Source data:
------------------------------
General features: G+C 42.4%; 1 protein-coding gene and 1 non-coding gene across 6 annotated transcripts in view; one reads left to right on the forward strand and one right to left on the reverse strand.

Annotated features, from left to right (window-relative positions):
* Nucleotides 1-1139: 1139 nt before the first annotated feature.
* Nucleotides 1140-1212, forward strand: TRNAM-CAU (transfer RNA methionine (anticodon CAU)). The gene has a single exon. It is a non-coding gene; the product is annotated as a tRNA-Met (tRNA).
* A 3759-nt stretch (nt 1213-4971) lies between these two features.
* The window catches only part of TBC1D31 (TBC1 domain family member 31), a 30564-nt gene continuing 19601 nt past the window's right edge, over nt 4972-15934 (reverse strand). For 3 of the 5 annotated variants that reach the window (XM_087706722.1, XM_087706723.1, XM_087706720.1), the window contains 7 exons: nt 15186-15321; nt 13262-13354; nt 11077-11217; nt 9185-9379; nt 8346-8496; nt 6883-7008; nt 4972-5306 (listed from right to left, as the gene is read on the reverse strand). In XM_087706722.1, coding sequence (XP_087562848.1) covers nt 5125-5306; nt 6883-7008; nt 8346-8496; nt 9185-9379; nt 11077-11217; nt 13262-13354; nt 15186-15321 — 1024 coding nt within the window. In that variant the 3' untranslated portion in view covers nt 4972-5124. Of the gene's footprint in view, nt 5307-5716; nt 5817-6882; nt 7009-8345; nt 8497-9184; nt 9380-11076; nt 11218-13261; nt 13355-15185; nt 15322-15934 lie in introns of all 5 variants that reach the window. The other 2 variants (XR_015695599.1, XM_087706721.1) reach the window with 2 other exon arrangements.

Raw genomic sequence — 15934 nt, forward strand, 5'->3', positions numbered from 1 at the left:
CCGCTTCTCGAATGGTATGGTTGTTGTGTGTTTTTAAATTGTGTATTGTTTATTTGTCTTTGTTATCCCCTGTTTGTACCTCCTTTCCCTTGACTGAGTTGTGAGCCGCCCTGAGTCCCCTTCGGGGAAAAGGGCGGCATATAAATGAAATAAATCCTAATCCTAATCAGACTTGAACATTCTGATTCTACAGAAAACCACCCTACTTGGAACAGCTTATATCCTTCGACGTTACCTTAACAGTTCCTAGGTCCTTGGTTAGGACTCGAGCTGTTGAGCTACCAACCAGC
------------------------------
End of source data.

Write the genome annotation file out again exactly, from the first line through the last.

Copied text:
General features: G+C 42.4%; 1 protein-coding gene and 1 non-coding gene across 6 annotated transcripts in view; one reads left to right on the forward strand and one right to left on the reverse strand.

Annotated features, from left to right (window-relative positions):
* Nucleotides 1-1139: 1139 nt before the first annotated feature.
* Nucleotides 1140-1212, forward strand: TRNAM-CAU (transfer RNA methionine (anticodon CAU)). The gene has a single exon. It is a non-coding gene; the product is annotated as a tRNA-Met (tRNA).
* A 3759-nt stretch (nt 1213-4971) lies between these two features.
* The window catches only part of TBC1D31 (TBC1 domain family member 31), a 30564-nt gene continuing 19601 nt past the window's right edge, over nt 4972-15934 (reverse strand). For 3 of the 5 annotated variants that reach the window (XM_087706722.1, XM_087706723.1, XM_087706720.1), the window contains 7 exons: nt 15186-15321; nt 13262-13354; nt 11077-11217; nt 9185-9379; nt 8346-8496; nt 6883-7008; nt 4972-5306 (listed from right to left, as the gene is read on the reverse strand). In XM_087706722.1, coding sequence (XP_087562848.1) covers nt 5125-5306; nt 6883-7008; nt 8346-8496; nt 9185-9379; nt 11077-11217; nt 13262-13354; nt 15186-15321 — 1024 coding nt within the window. In that variant the 3' untranslated portion in view covers nt 4972-5124. Of the gene's footprint in view, nt 5307-5716; nt 5817-6882; nt 7009-8345; nt 8497-9184; nt 9380-11076; nt 11218-13261; nt 13355-15185; nt 15322-15934 lie in introns of all 5 variants that reach the window. The other 2 variants (XR_015695599.1, XM_087706721.1) reach the window with 2 other exon arrangements.

Raw genomic sequence — 15934 nt, forward strand, 5'->3', positions numbered from 1 at the left:
CCGCTTCTCGAATGGTATGGTTGTTGTGTGTTTTTAAATTGTGTATTGTTTATTTGTCTTTGTTATCCCCTGTTTGTACCTCCTTTCCCTTGACTGAGTTGTGAGCCGCCCTGAGTCCCCTTCGGGGAAAAGGGCGGCATATAAATGAAATAAATCCTAATCCTAATCAGACTTGAACATTCTGATTCTACAGAAAACCACCCTACTTGGAACAGCTTATATCCTTCGACGTTACCTTAACAGTTCCTAGGTCCTTGGTTAGGACTCGAGCTGTTGAGCTACCAACCAGC